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SWUTC Research Project Description

An Integrated Approach to Managing the Transportation Systems

University: University of Texas at Austin

Principal Investigator:
Zhanmin Zhang
Department of Civil and Environmental Engineering
(512) 471-4534

Project Monitor:
Dr. Michael R. Murphy
Center for Transportation Research
The University of Texas at Austin

Funding Source: USDOT and State of Texas General Revenue Funds

Total Project Cost: $75,900

Project Number: 600451-00089

Date Started: 1/1/13

Estimated Completion Date: 12/31/13

Project Summary

Project Abstract:
The efficiency of our transportation system, particularly its highways, is critical to the health of the state’s economy.  As Texas becomes the nation’s second largest economy, businesses are increasingly reliant on an efficient and reliable transportation system to move products and services.  However, the gap between projected revenues and minimum investment needs average several billions per year. Under this situation, finding proper funding strategies and levels for maintenance of pavements and bridges in Texas requires fresh perspectives by looking at the problem not only in terms of maintenance itself, but also in terms of finance and operations.  The objective of this project is to fine-tune the framework for an integrated approach to managing the transportation systems.

Project Objectives:
The objective of this research is to fine-tune the framework of an integrated approach to better manage the Texas transportation system under limited funding, where a multi-tier management system were established. The fine-tuned framework will allow resources to be allocated among tiers according to their level of service and performance goals. Moreover, a user-fee backed public finance mechanism is also part of the proposed system. In addition, we will also propose an optimization method to address infrastructure deterioration and mobility problems together.

Task Descriptions:

Task 1.  Synthesize Literature
A literature review will be conducted to investigate the state of the art in managing transportation systems. The methods employed by other state DOTs and international organizations will be evaluated against their applicability in Texas. Although considerable literature on this subject has been reviewed during the preparation of this proposal, a further review of recent efforts will help the research proposed. All the information obtained from the literature review will be carefully categorized, systematically analyzed, and thoroughly documented.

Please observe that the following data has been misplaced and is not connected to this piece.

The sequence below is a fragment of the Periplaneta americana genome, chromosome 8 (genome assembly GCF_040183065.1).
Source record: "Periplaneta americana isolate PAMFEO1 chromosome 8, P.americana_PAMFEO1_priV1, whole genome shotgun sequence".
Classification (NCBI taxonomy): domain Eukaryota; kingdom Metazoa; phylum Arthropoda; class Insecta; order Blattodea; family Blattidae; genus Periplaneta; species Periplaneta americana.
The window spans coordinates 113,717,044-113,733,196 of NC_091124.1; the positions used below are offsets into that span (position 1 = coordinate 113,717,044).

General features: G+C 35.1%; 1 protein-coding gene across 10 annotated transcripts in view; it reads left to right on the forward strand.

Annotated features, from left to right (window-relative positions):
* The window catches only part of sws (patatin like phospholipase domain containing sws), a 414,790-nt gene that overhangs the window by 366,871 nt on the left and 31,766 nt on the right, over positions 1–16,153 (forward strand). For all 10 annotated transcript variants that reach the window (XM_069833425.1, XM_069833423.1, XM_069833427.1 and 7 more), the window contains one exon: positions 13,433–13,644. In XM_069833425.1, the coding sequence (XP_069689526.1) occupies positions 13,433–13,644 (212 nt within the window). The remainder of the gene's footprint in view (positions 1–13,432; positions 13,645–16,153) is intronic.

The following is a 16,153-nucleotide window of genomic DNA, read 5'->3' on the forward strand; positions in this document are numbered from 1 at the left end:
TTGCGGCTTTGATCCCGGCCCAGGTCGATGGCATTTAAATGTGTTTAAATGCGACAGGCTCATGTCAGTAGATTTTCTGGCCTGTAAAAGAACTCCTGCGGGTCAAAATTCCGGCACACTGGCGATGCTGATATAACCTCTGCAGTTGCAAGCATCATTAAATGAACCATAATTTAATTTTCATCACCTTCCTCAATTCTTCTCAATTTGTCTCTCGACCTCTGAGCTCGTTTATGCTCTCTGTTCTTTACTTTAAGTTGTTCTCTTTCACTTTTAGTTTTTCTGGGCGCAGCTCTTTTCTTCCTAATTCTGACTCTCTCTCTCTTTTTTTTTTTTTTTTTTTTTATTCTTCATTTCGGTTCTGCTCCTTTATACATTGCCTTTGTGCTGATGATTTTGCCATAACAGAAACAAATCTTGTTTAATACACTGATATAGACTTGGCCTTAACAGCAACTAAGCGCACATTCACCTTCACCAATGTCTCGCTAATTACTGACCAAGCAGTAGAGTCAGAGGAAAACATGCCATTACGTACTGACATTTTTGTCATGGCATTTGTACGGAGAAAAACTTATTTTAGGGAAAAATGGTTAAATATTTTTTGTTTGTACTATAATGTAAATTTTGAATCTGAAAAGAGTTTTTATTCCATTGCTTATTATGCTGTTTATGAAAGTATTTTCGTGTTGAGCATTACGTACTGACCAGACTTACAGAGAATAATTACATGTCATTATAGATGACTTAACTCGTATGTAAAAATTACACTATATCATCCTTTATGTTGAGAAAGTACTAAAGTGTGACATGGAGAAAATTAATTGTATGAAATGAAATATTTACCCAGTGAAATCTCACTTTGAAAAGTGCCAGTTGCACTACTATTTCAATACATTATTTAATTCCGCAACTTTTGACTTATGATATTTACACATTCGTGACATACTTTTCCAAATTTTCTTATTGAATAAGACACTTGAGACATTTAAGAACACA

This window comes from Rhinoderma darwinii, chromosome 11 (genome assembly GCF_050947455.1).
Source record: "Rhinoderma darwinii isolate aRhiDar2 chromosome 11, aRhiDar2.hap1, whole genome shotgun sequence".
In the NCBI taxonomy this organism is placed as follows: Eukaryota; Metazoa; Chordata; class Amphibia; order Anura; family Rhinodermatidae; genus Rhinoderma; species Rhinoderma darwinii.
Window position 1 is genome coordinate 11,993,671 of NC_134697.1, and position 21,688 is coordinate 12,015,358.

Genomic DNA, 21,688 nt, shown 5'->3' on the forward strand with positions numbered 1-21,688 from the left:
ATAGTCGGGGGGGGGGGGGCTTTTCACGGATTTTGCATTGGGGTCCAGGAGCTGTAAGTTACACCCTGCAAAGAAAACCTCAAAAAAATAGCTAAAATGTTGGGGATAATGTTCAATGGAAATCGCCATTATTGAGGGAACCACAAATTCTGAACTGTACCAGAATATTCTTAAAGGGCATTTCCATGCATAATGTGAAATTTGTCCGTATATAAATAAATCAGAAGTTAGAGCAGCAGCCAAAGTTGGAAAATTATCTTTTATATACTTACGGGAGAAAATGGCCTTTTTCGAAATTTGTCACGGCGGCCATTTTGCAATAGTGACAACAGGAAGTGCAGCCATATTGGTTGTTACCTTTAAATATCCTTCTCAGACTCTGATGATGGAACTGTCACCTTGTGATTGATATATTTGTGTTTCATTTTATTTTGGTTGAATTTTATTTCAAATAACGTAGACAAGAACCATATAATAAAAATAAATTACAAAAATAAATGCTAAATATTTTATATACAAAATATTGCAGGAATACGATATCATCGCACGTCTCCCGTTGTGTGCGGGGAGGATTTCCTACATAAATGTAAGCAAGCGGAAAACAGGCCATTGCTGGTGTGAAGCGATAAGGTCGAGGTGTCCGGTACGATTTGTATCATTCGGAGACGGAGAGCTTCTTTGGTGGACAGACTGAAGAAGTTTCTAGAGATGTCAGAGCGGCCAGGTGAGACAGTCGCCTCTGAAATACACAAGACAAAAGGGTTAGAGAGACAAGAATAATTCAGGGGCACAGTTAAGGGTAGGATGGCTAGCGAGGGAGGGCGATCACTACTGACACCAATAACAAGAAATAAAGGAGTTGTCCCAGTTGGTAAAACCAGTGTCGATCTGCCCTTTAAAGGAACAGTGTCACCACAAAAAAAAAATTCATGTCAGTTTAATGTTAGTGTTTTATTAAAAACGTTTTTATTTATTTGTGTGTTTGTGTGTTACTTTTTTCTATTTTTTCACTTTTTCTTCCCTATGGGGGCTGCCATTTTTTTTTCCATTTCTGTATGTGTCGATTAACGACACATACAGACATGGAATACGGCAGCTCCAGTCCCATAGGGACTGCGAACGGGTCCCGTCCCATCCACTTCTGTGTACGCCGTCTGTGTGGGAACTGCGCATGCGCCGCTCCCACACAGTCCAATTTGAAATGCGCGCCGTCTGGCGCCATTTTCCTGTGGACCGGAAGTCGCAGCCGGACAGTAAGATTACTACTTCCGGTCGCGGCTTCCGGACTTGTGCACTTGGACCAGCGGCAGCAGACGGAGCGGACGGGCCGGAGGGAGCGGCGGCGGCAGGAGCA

Task 2.   Fine-Tune the Multi-Tier Networks
A single-tier system can work very well if the resources are sufficient to cover the entire network. However, when resources are constrained, hard decisions must be made in terms of which element of the road network should be given the priority first and which the last. In this task, we will fine-tune a multi-tier system for Texas road network based on the relative importance of the road links in the network, where the resources are tilted more towards the road group or tier that is deemed to be the most important. To conduct the multi-tier analysis, the first step is to define the tiers, using criteria such as highway functional class, ADT, truck ADT, etc.

Task 3.   Fine-Tune Criteria for Defining the Backbone, Backup, and Connection Systems
In this task, the criteria for defining the Backbone, Backup, and Connection systems will be fine-tuned.  The Backbone system is expected to serve as the critical connections among major economic centers in Texas.  For example, Interstate 10 through the southern part of the state, Interstate 20 from east of the Dallas-Fort Worth to Interstate 10 near Midland, along an extended Interstate 27 through western Texas, and a new terrain corridor along the northern Texas border paralleling sections of Interstate 30 from the Arkansas line at Texarkana to Fort Worth, US-287 from Fort Worth to Amarillo, and Interstate 40 from Amarillo to New Mexico. The level of service of the Backbone system will be defined as “Premier”, which means all goal criteria a (safety, mobility, dependability, and comfortability) should be fully satisfied. The Backup and Connection road systems are defined as the supplement to the Backbone systems, with the Backup system providing “Standard” level of service, and the Connection system giving the “Basic” level of service. The required level of services for the Backup and Connection systems are not as strict as that of the Backbone system.

Task 4. Fine-Tune Performance Measures for Different Levels of Service